Many assistive technology devices, both low-tech and mid-tech, have been created to assist learners with disabilities in completing their math work. These devices or items can include, but are definitely not limited to, rubber stamps, number lines, laminated addition and multiplication tables, and special rulers that can be used as transparent overlays in order to assist students with understanding the relationships between units of measurement (Dell, Newton, Petroff, 2012). Additional technologies that students with poor fine motor control, learning disabilities, and visual impairments can benefit from include large calculators with over-sized buttons, talking calculators that read aloud the buttons that are stroked, and "See N' Solve" calculators that show students an entire math problem on the screen.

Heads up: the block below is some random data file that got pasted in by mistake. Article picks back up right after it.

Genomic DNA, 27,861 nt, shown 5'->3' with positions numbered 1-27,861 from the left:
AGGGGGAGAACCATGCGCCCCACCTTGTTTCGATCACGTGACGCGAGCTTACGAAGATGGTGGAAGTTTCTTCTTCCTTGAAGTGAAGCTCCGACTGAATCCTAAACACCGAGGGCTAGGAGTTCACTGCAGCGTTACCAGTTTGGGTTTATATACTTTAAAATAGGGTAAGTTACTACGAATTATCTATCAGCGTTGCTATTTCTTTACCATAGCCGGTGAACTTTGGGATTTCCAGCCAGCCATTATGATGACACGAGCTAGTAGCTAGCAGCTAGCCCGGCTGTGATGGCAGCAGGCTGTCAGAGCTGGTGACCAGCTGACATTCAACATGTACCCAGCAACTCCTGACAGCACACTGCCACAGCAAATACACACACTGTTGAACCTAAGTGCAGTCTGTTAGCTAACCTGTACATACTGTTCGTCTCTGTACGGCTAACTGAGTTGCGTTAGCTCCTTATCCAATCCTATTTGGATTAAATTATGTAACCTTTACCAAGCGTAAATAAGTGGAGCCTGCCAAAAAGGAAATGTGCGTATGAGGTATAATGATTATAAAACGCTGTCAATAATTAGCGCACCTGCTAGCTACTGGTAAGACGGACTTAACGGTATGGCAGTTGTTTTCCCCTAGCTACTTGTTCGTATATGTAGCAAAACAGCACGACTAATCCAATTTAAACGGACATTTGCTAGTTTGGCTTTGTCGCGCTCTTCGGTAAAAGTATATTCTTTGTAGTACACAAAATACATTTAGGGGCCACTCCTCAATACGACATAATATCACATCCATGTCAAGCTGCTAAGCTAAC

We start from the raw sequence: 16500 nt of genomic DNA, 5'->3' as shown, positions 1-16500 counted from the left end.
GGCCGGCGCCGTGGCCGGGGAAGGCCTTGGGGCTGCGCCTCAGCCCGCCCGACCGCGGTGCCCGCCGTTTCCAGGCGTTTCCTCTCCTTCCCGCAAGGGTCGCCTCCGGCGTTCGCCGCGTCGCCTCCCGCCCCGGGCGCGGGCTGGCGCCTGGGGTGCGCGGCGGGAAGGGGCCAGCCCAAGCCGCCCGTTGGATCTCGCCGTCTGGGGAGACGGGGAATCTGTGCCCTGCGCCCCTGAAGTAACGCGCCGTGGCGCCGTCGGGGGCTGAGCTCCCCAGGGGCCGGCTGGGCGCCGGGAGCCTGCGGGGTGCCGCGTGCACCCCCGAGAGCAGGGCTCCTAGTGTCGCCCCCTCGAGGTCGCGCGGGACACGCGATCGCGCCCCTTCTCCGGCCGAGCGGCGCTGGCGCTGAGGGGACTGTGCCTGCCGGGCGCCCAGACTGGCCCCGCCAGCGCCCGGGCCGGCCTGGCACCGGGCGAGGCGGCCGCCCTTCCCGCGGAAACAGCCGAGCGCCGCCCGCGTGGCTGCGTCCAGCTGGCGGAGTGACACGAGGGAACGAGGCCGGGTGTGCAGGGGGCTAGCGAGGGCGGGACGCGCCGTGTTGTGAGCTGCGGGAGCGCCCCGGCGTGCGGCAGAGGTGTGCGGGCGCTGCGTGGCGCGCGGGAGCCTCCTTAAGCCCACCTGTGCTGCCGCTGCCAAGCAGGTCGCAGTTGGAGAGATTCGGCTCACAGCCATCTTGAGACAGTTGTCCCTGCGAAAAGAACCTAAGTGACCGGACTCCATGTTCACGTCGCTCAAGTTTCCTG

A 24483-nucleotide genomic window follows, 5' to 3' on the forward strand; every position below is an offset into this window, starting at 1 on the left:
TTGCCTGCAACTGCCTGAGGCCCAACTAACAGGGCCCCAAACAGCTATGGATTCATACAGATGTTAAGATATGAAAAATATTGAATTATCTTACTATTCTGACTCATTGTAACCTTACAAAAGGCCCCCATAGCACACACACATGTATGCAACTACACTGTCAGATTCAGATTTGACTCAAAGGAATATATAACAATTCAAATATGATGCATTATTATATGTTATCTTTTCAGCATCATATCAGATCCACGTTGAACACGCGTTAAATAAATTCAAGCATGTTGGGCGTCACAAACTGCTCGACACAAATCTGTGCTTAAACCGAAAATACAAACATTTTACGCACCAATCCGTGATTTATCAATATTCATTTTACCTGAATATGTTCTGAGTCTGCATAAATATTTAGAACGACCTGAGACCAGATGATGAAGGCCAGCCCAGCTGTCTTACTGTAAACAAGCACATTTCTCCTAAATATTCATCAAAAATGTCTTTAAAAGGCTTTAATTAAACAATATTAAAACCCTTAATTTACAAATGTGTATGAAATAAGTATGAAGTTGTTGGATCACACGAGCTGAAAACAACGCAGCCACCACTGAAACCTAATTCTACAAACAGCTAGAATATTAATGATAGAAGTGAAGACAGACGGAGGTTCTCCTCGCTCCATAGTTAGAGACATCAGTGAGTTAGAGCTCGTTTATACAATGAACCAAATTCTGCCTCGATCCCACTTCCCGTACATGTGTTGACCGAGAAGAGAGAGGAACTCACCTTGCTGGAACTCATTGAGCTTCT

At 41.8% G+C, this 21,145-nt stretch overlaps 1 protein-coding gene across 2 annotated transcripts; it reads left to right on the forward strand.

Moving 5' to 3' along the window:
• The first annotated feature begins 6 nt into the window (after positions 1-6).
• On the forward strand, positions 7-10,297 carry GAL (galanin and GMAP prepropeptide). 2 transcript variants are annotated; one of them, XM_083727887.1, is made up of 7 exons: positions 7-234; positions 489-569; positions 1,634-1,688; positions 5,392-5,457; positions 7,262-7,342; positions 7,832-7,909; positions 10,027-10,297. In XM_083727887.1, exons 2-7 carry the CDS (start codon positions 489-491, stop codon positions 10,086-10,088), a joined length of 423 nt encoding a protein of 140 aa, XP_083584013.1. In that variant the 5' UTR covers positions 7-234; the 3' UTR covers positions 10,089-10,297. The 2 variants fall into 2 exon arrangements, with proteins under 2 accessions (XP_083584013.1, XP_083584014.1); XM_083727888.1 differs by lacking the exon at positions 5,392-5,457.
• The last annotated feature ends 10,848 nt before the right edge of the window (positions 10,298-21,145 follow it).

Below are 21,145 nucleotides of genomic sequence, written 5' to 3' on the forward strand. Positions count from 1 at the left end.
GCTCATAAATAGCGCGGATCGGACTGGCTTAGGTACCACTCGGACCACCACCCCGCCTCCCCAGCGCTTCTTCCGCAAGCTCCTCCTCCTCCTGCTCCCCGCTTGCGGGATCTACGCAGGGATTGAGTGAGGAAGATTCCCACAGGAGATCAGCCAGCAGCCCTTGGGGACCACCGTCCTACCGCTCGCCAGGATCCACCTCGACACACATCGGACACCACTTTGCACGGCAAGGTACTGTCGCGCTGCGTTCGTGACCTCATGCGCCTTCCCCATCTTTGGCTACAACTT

See N' Solve Calculator
Dell, A.G., Newton, D.A., Petroff, J.G. (2012). Assistive Technology in the Classroom; Enhancing the School Experiences of Students with Disabilities. 2nd Edition.